[% job.description | format("%60s") %]  : [% job.cost %]

This fixes the case where the data is being produced by our template processorjob.description is turned into a real description, and then filtered. But we can also filter whole blocks of template content. For example, if we wanted to format the output as HTML, we could apply the html_entity filter to replace entities with their HTML encoding:

    [% FILTER html_entity %]
    Payment terms: < 30 days.
    [% END %]

This turns into: Payment terms: &lt; 30 days.

This is another example of a Template Toolkit block; we've seen FOREACH blocks and FILTER blocks. There's also the IF/ELSIF/ELSE block:

    [% IF delinquent %]
       Our records indicate that this is the second issuing of this
    invoice. Please pay IMMEDIATELY.
    [% ELSE %]
       Payment terms: <30 days.
    [% END %]

Other interesting filters include the upper, lower, ucfirst, and lcfirst filters to change the casing of the text; uri to URI-escape any special characters; eval to treat the text to another level of template processing, and perl_eval to treat the output as Perl, eval it, and then add the output to the template. For a more complete list of filters with examples, see the Template::Manual::Filtersdocumentation.

3.5.2. Plugins

While filters are an interface to simple Perl functionalitybuilt-in functions like eval, uc, and sprintf, or simple text substitutionsplugins are used to interface to more complex functions. Typically, they're used to expose the functionality of a Perl module to the format language.

For instance, the Template::Plugin::Autoformat plugin allows one to use Text::Autoformat's autoformatting functionality. Just as with the Perl module, use the USE directive to tell the format processor to load the plugin. This then exports the autoformat subroutine and a corresponding autoformat filter:

    [% USE autoformat(right=78) %]
                                                    [% address | autoformat %]

This assures that the address is printed in a nice block on the right-hand side of the page.

A particularly neat plugin is the Template::Plugin::XML::Simple module, which allows you to parse an XML data file using XML::Simple and manipulate the resulting data structure from inside a template. Here we use USE to return a value:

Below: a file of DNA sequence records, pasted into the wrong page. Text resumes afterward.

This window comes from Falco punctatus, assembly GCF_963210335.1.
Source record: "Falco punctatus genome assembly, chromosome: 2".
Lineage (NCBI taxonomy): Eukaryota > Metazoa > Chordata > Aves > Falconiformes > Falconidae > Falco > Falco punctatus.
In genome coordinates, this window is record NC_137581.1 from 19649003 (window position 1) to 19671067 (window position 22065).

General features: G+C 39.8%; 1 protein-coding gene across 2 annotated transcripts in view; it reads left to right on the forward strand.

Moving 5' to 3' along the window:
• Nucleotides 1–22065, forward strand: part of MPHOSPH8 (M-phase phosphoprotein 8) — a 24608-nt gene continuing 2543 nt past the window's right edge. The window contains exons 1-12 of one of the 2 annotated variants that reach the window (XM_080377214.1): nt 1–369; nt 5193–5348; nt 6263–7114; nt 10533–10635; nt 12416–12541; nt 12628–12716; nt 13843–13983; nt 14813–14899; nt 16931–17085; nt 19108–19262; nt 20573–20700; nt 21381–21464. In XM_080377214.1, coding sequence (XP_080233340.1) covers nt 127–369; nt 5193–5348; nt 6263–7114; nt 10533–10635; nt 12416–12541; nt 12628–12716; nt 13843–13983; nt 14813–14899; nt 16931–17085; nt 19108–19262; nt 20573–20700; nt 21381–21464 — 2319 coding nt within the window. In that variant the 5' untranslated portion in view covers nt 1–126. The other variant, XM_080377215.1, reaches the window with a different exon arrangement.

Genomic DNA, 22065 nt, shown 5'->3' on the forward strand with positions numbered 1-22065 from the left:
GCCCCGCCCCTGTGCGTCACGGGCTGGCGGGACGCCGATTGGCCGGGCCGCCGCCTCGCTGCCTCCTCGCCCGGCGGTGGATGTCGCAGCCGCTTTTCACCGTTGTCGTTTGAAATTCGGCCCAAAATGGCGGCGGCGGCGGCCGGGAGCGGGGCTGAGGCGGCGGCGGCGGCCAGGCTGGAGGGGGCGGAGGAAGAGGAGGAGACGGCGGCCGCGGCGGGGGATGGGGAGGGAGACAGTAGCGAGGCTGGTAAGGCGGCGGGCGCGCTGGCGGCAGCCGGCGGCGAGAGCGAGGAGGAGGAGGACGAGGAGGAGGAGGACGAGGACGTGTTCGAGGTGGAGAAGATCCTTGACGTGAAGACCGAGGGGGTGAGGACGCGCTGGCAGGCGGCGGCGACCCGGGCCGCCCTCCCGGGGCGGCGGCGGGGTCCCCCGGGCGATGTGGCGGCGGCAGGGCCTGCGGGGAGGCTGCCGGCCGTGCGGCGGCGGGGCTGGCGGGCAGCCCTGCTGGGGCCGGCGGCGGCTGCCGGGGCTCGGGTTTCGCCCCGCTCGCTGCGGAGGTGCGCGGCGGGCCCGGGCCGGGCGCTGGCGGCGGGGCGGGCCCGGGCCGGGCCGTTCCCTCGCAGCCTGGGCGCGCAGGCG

[% USE document = XML.Simple("app2ed.xml") %]

And now we have a data structure created from the structure and text of an XML document. We can explore this data structure by entering the elements, just as we did in "XML Parsing" in Chapter 2:

    The author of this book is
    [% document.bookinfo.authorgroup.author.firstname # 'Simon'  %]
    [% document.bookinfo.authorgroup.author.surname   # 'Cozens' %]

Actually writing a plugin module like this is surprisingly easyand, in fact, something we're going to need to do for our RSS example. First, we create a new module calledTemplate::Plugin::Whatever, where Whatever is what we want our plugin to be known as inside the template language. This module will load up whatever module we want to interface to. We'll also need it to inherit from Template::Plugin. Let's go ahead and write an interface to Tony Bowden's Data::BT::PhoneBill, a module for querying UK telephone bills.

    package Template::Plugin::PhoneBill;
    use base 'Template::Plugin';
    use Data::BT::PhoneBill;

Now we want to receive a filename when the plugin is USEd and turn that into the appropriate object. Therefore we write a new method to do just that:

    sub new {
        my ($class, $context, $filename) = @_;
        return Data::BT::PhoneBill->new($filename);

$context is an object passed by Template Toolkit to represent the context we're being evaluated in. And that's basically ityou can add error checking to make sure the filename exists and that the module can parse the phone bill properly, but the guts of a plugin are as we've shown.

Now that we've created the plugin, we can access the phone bill just like we did with the XML::Simple data structure:

    [% USE bill = PhoneBill("mybill.txt") %]

    [% WHILE call = bill.next_call %]
    Call made on [% call.date %] to [% call.number %]...
    [% END %]

An interesting thing to notice is that when we were using the XML.Simple plugin, we accessed elements of the data structure with the dot operator: document.bookinfo and so on. In that case, we were navigating hash references; the Perl code would have looked like $document->{bookinfo}->{authorgroup}->{author}.... In this example, we're using precisely the same dot operator syntax, but, instead of navigating hash references, we're calling methods: call.date would translate to $call->date. However, it all looks the same to the template writer. This abstraction of the underlying data structure is one of the big strengths of Template Toolkit.